I the meantime I have been weaning of my "real drugs", lithium and Effexor. The Lithium was nothing, but the Effexor was fucking awful. The cold turkey withdrawal is very physical: diarrhea, vomiting, exhaustion, intense mood swings. So, I switched to a slower approach, I took the capsules apart and poured a bit out and then a bit more, but you still get withdrawal. The most lasting effect -- even now after being off it for weeks I still have them -- are electric sensations in the body and the head. They make you feel you're about to keel over, or that you just barely managed to prevent having your arm chopped off.

If you have been told by your doc that you function better on drugs than off, and that you'll probably be taking them for the rest of your life (yes, that's what I have been told), then Effexor might be worth it. Or as a last resort, just before the ECT.

If I had known that my depression might be caused or contributed to by something other then me being so very, very sensitive, such as sleep apnea, then I would have insisted that the docs try harder to find that cause. If I had felt more secure in myself and more certain that what I was feeling was in fact not normal, then I might have insisted they toss away the Men are From Mars and Women are From Venus treatment manual.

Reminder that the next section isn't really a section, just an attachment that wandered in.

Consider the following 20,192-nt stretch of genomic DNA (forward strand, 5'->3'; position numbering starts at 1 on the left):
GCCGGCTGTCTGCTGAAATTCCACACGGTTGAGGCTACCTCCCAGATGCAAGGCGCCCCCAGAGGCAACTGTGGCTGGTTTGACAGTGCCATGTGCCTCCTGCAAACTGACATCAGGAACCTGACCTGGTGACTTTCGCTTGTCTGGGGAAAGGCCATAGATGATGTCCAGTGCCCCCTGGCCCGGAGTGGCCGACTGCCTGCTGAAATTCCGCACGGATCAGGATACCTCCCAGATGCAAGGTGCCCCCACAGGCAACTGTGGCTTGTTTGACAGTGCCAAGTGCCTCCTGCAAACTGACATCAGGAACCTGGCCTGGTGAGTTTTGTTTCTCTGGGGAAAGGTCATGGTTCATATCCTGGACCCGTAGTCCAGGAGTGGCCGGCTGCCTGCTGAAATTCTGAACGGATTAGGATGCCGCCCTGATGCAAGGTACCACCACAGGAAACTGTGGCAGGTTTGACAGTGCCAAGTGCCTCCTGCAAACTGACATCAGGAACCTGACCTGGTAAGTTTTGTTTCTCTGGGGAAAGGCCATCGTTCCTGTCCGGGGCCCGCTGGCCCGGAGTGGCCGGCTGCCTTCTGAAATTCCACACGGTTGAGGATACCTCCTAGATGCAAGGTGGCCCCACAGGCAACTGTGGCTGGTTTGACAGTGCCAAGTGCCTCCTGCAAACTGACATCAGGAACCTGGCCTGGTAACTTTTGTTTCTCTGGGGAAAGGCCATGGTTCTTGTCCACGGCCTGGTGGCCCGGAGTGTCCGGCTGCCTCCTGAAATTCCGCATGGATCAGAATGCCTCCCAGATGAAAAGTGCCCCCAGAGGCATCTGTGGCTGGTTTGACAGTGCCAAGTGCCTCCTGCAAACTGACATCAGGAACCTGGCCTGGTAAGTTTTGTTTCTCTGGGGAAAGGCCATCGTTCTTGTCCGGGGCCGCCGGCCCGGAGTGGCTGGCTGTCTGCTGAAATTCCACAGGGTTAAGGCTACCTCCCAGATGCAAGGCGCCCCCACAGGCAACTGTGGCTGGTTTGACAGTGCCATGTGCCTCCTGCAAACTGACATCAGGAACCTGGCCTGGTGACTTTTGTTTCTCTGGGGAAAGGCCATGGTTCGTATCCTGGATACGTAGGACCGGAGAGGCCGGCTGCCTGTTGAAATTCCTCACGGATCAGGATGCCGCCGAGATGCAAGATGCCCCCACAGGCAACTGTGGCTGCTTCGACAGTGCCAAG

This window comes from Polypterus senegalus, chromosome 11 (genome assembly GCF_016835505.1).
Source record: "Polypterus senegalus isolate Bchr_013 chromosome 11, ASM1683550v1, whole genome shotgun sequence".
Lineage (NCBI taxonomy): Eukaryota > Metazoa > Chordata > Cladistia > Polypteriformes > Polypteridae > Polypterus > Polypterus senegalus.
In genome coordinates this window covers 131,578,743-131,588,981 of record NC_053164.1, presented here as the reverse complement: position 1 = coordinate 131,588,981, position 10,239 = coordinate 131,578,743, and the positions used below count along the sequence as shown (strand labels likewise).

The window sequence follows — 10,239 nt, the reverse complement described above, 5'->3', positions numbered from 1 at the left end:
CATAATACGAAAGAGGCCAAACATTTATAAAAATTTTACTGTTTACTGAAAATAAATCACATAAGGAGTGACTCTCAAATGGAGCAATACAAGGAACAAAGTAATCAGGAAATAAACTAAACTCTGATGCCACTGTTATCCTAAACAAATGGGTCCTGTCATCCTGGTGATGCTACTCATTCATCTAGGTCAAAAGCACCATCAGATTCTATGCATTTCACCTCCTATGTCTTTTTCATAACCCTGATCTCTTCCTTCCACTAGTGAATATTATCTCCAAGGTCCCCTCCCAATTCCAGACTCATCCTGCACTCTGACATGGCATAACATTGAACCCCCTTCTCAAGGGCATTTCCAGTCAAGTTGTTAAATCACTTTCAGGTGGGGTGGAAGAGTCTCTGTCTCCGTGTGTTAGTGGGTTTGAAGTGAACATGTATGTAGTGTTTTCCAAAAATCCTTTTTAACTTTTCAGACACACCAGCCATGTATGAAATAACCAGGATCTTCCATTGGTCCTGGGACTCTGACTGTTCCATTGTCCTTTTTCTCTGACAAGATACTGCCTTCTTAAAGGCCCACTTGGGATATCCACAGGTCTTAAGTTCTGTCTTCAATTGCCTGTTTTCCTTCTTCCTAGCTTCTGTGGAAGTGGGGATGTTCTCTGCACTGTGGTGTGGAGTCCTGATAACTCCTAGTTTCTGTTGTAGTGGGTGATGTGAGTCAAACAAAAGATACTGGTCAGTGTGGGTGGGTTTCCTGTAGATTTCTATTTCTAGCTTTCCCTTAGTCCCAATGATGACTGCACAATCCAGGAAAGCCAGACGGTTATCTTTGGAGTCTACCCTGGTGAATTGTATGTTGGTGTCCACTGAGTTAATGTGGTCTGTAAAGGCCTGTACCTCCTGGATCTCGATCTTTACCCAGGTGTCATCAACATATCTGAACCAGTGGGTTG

In essence this is what I have concluded:

  • you need a doctor you trust and respect (if he opens mail during the sessions he is not for you),
  • when told it'll take some time to get to a proper dosage make them tell you how long (8 years of experimentation is fucking BS),
  • be honest about drugs/therapy that doesn't work, if you're not sure, it probably doesn't work,
  • if you always have had trouble with sleeping too much, or too little, perhaps you need to figure out why,
  • don't underestimate or downplay how you feel (if you recently received an eviction notice because your anxiety prevented you from paying the rent then you don't feel well),
  • cut people out of your life that make a habit of dismissing what you say (because they might convince you it's really not that bad and then not be there when you find yourself with your shit on the street),
  • your friends are not therapists. You'll alienate them all if you insist on treating them as such.
It's been a very cathartic email to write, thank you. Hopefully it at least made you smile.

Btw, it's a regret of mine that I made you embarrassed by hitting on you. It's not that I didn't, it'd certainly be rude to deny that, but I mostly found you fascinating and wanted to get to know you better.

  -- Kagero

* I spent some effort on this letter and it seems doubtful that I'll ever receive a response AND because I seem to have misplaced the motivation to write actual blogs entries AND because the Interwebs exists to re-republish personal communication AND because I haven't posted anything substantial in a while.

** Yes, I know that I strayed from the topic somewhat.